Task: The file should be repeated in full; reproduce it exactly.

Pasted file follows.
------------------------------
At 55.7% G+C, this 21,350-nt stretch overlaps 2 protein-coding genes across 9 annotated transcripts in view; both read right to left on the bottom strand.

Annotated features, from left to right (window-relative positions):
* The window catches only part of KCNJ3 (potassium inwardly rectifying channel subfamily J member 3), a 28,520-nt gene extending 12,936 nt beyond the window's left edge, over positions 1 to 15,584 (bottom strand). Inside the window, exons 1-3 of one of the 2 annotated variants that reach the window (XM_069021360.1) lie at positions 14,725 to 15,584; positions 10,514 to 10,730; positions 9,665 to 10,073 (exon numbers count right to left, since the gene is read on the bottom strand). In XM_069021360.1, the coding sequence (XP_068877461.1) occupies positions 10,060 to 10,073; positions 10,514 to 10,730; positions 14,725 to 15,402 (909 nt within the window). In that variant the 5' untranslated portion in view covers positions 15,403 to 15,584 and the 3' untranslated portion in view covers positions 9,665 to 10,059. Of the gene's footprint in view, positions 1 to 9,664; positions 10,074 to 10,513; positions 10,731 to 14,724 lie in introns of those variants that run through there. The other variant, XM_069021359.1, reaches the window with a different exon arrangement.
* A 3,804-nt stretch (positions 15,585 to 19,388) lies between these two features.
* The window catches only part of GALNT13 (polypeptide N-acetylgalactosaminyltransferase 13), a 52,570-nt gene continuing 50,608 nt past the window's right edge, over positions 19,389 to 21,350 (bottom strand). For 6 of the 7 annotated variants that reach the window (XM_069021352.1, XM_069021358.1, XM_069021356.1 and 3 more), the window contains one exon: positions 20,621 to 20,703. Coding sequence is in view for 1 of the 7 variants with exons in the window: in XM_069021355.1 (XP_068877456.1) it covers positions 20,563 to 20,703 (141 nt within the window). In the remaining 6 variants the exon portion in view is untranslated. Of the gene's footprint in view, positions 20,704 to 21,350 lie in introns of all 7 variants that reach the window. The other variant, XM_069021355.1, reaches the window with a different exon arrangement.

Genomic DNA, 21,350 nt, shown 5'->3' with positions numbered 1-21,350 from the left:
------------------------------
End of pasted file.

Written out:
At 55.7% G+C, this 21,350-nt stretch overlaps 2 protein-coding genes across 9 annotated transcripts in view; both read right to left on the bottom strand.

Annotated features, from left to right (window-relative positions):
* The window catches only part of KCNJ3 (potassium inwardly rectifying channel subfamily J member 3), a 28,520-nt gene extending 12,936 nt beyond the window's left edge, over positions 1 to 15,584 (bottom strand). Inside the window, exons 1-3 of one of the 2 annotated variants that reach the window (XM_069021360.1) lie at positions 14,725 to 15,584; positions 10,514 to 10,730; positions 9,665 to 10,073 (exon numbers count right to left, since the gene is read on the bottom strand). In XM_069021360.1, the coding sequence (XP_068877461.1) occupies positions 10,060 to 10,073; positions 10,514 to 10,730; positions 14,725 to 15,402 (909 nt within the window). In that variant the 5' untranslated portion in view covers positions 15,403 to 15,584 and the 3' untranslated portion in view covers positions 9,665 to 10,059. Of the gene's footprint in view, positions 1 to 9,664; positions 10,074 to 10,513; positions 10,731 to 14,724 lie in introns of those variants that run through there. The other variant, XM_069021359.1, reaches the window with a different exon arrangement.
* A 3,804-nt stretch (positions 15,585 to 19,388) lies between these two features.
* The window catches only part of GALNT13 (polypeptide N-acetylgalactosaminyltransferase 13), a 52,570-nt gene continuing 50,608 nt past the window's right edge, over positions 19,389 to 21,350 (bottom strand). For 6 of the 7 annotated variants that reach the window (XM_069021352.1, XM_069021358.1, XM_069021356.1 and 3 more), the window contains one exon: positions 20,621 to 20,703. Coding sequence is in view for 1 of the 7 variants with exons in the window: in XM_069021355.1 (XP_068877456.1) it covers positions 20,563 to 20,703 (141 nt within the window). In the remaining 6 variants the exon portion in view is untranslated. Of the gene's footprint in view, positions 20,704 to 21,350 lie in introns of all 7 variants that reach the window. The other variant, XM_069021355.1, reaches the window with a different exon arrangement.

Genomic DNA, 21,350 nt, shown 5'->3' with positions numbered 1-21,350 from the left: